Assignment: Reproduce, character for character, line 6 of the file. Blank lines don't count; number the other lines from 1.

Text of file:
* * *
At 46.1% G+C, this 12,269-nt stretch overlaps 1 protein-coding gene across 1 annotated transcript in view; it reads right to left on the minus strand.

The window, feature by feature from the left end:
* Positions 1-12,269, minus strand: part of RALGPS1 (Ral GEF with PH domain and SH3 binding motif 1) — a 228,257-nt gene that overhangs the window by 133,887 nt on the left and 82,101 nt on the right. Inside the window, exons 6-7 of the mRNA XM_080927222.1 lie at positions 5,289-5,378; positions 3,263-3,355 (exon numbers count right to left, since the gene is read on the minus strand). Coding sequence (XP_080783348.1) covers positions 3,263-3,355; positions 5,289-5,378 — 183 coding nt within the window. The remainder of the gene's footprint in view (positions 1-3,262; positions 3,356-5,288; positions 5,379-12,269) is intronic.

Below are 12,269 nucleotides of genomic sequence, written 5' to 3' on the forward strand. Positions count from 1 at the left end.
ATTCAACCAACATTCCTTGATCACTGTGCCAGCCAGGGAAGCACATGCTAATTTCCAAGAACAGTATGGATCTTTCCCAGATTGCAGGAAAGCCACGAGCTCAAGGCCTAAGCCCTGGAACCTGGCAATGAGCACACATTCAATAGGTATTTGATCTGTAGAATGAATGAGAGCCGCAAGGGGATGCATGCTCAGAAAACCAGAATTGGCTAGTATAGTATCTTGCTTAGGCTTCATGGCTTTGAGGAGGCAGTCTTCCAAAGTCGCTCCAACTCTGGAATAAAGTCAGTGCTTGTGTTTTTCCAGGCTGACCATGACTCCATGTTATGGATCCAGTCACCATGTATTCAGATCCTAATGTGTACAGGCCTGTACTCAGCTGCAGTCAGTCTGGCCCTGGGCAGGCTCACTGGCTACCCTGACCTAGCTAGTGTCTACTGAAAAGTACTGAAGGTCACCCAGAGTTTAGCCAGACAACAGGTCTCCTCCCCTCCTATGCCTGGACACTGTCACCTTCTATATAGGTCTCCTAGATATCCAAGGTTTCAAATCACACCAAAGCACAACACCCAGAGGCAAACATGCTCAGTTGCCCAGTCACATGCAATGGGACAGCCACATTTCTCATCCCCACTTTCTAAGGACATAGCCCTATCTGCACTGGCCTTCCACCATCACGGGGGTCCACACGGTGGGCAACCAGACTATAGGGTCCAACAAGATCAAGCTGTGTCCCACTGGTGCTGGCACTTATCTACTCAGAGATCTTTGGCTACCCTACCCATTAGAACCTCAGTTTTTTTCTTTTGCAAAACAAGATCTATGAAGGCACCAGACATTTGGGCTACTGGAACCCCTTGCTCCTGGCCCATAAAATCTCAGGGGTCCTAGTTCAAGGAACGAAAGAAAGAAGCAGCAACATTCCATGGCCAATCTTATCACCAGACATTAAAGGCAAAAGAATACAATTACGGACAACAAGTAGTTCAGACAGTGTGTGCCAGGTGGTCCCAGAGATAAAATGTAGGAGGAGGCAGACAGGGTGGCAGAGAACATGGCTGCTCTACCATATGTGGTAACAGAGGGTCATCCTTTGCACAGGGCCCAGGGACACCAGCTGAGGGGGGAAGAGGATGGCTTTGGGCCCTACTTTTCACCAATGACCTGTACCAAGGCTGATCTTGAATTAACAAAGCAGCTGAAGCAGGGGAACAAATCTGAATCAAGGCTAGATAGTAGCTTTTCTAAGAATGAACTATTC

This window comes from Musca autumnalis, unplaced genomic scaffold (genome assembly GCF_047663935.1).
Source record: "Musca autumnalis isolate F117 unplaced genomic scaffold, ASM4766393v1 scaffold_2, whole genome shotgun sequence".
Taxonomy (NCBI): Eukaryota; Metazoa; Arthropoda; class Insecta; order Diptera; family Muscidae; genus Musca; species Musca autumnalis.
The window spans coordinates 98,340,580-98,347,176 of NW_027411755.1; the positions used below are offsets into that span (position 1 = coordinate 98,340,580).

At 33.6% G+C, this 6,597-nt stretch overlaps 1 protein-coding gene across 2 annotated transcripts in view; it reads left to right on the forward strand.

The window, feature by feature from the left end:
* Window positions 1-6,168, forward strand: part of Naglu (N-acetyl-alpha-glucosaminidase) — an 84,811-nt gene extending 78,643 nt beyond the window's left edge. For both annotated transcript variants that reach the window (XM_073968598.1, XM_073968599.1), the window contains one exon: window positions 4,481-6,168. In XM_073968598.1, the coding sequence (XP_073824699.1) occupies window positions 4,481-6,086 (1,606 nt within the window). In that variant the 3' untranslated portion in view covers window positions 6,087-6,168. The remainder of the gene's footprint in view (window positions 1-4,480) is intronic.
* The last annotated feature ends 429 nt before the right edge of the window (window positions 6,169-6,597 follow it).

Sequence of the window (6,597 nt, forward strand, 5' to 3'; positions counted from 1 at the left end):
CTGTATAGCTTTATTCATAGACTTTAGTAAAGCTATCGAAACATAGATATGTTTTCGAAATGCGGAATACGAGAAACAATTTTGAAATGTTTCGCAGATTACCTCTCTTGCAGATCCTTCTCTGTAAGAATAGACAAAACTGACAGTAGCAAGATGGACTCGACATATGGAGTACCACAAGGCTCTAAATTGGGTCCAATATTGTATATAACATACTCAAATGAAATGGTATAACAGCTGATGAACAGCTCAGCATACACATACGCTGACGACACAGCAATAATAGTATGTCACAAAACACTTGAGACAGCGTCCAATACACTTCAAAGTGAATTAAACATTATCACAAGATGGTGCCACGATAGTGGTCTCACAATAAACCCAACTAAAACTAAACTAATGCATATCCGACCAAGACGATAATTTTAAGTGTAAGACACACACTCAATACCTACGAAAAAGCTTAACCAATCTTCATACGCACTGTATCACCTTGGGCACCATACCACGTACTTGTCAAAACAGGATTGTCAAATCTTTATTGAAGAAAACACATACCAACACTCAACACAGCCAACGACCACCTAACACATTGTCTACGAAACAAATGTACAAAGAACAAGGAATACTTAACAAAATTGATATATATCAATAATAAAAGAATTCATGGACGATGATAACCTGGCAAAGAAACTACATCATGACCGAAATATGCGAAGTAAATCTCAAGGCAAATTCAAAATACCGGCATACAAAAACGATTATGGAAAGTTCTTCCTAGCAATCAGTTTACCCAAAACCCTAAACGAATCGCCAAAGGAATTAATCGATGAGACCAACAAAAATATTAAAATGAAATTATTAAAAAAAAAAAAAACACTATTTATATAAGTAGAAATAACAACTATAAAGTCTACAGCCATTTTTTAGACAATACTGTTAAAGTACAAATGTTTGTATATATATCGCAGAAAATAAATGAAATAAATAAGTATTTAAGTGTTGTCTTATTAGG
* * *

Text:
This window comes from Musca autumnalis, unplaced genomic scaffold (genome assembly GCF_047663935.1).